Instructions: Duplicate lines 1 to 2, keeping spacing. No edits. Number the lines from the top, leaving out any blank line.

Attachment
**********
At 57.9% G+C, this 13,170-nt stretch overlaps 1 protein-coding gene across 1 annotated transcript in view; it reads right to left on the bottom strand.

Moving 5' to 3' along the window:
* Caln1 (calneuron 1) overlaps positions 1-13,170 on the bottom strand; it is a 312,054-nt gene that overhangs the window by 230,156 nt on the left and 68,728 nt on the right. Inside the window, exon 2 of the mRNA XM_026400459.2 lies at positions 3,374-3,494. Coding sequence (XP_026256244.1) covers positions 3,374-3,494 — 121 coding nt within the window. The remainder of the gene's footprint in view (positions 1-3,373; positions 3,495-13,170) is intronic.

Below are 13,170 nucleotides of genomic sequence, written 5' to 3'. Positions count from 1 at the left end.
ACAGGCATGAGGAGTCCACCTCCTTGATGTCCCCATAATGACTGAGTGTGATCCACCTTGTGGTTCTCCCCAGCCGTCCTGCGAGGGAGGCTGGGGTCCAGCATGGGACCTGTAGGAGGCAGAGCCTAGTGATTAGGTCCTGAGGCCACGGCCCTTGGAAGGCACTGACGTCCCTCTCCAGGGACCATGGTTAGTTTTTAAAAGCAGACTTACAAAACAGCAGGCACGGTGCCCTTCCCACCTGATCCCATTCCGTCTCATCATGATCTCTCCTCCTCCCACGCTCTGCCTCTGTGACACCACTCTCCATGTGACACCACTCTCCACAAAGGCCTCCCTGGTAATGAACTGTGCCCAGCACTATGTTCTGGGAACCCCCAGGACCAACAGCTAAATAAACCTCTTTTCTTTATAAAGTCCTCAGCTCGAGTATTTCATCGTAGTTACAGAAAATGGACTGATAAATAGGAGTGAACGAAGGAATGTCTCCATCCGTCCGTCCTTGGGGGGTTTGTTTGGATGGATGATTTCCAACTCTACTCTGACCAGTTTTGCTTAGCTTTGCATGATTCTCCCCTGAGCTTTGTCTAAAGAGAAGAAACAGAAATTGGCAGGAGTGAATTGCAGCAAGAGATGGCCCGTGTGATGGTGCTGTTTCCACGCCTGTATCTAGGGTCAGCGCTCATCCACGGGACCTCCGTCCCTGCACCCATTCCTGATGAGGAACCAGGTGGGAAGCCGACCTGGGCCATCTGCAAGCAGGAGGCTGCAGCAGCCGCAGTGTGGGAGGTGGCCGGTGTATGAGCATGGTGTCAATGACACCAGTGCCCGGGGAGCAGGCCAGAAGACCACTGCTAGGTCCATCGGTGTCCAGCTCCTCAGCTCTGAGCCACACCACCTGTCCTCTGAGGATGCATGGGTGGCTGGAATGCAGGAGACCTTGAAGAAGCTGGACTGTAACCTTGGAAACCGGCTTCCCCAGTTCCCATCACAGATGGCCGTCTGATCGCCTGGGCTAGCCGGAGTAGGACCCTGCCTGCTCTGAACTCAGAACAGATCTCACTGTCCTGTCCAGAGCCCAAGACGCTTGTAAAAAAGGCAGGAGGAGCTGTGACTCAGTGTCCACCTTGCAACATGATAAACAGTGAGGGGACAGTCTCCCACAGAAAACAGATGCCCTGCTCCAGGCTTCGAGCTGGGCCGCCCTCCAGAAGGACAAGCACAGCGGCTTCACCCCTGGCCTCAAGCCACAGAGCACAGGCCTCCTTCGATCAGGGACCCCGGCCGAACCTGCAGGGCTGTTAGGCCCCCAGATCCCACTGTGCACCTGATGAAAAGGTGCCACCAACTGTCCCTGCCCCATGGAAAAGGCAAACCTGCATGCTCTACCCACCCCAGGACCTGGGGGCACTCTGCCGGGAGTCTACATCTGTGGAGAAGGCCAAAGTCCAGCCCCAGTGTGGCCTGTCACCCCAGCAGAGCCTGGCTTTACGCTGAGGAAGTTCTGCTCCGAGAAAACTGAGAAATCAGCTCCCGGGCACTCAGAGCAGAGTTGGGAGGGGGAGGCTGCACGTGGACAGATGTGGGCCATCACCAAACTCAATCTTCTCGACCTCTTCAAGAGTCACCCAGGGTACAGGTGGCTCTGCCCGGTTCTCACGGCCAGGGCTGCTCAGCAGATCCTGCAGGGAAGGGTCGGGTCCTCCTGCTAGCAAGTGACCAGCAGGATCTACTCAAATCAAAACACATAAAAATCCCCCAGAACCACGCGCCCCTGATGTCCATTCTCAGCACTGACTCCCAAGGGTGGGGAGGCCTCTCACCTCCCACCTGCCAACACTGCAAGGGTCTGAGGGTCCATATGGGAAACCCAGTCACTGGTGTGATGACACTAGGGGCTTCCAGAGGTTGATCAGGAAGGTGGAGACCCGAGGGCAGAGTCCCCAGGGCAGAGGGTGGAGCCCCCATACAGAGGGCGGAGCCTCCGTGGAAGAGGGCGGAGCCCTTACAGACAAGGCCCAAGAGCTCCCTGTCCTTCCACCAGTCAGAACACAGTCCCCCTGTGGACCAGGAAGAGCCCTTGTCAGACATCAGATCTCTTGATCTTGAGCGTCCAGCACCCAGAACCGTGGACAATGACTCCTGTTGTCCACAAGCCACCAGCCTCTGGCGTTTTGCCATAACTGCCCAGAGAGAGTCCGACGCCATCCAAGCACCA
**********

At 57.9% G+C, this 13,170-nt stretch overlaps 1 protein-coding gene across 1 annotated transcript in view; it reads right to left on the bottom strand.

Moving 5' to 3' along the window: